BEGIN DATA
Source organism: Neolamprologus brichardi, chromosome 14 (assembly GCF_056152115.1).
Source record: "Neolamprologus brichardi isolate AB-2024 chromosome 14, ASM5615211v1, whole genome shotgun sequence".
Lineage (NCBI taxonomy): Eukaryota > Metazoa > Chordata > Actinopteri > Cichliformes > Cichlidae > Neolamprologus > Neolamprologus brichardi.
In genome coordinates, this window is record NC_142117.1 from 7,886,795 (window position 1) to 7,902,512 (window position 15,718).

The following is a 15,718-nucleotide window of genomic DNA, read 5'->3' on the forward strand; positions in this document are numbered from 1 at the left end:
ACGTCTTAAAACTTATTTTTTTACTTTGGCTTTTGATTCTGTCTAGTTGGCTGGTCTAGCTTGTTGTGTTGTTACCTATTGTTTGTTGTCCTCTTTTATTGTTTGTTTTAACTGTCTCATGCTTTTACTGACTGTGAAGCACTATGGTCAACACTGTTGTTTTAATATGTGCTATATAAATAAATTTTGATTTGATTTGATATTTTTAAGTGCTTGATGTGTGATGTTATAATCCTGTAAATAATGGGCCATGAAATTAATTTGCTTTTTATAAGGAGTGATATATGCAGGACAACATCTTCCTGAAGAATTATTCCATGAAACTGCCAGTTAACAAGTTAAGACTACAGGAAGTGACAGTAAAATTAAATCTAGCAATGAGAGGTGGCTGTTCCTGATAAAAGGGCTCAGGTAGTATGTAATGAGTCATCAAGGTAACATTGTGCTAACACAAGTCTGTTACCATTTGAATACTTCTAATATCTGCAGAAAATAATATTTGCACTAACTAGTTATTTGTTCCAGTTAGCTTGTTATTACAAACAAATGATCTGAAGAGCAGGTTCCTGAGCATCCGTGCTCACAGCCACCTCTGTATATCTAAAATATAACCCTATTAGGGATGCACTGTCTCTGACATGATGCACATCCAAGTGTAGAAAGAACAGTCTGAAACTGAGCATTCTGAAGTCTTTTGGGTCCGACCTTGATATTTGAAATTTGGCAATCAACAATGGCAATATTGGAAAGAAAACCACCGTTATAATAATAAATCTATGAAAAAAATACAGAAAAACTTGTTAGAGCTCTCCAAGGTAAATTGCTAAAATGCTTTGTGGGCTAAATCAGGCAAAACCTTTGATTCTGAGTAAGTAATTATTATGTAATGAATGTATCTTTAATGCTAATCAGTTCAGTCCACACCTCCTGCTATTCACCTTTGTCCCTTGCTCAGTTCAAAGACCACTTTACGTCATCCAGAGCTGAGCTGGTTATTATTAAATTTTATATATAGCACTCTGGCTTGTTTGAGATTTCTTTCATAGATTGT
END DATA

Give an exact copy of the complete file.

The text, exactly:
Source organism: Neolamprologus brichardi, chromosome 14 (assembly GCF_056152115.1).
Source record: "Neolamprologus brichardi isolate AB-2024 chromosome 14, ASM5615211v1, whole genome shotgun sequence".
Lineage (NCBI taxonomy): Eukaryota > Metazoa > Chordata > Actinopteri > Cichliformes > Cichlidae > Neolamprologus > Neolamprologus brichardi.
In genome coordinates, this window is record NC_142117.1 from 7,886,795 (window position 1) to 7,902,512 (window position 15,718).

The following is a 15,718-nucleotide window of genomic DNA, read 5'->3' on the forward strand; positions in this document are numbered from 1 at the left end:
ACGTCTTAAAACTTATTTTTTTACTTTGGCTTTTGATTCTGTCTAGTTGGCTGGTCTAGCTTGTTGTGTTGTTACCTATTGTTTGTTGTCCTCTTTTATTGTTTGTTTTAACTGTCTCATGCTTTTACTGACTGTGAAGCACTATGGTCAACACTGTTGTTTTAATATGTGCTATATAAATAAATTTTGATTTGATTTGATATTTTTAAGTGCTTGATGTGTGATGTTATAATCCTGTAAATAATGGGCCATGAAATTAATTTGCTTTTTATAAGGAGTGATATATGCAGGACAACATCTTCCTGAAGAATTATTCCATGAAACTGCCAGTTAACAAGTTAAGACTACAGGAAGTGACAGTAAAATTAAATCTAGCAATGAGAGGTGGCTGTTCCTGATAAAAGGGCTCAGGTAGTATGTAATGAGTCATCAAGGTAACATTGTGCTAACACAAGTCTGTTACCATTTGAATACTTCTAATATCTGCAGAAAATAATATTTGCACTAACTAGTTATTTGTTCCAGTTAGCTTGTTATTACAAACAAATGATCTGAAGAGCAGGTTCCTGAGCATCCGTGCTCACAGCCACCTCTGTATATCTAAAATATAACCCTATTAGGGATGCACTGTCTCTGACATGATGCACATCCAAGTGTAGAAAGAACAGTCTGAAACTGAGCATTCTGAAGTCTTTTGGGTCCGACCTTGATATTTGAAATTTGGCAATCAACAATGGCAATATTGGAAAGAAAACCACCGTTATAATAATAAATCTATGAAAAAAATACAGAAAAACTTGTTAGAGCTCTCCAAGGTAAATTGCTAAAATGCTTTGTGGGCTAAATCAGGCAAAACCTTTGATTCTGAGTAAGTAATTATTATGTAATGAATGTATCTTTAATGCTAATCAGTTCAGTCCACACCTCCTGCTATTCACCTTTGTCCCTTGCTCAGTTCAAAGACCACTTTACGTCATCCAGAGCTGAGCTGGTTATTATTAAATTTTATATATAGCACTCTGGCTTGTTTGAGATTTCTTTCATAGATTGT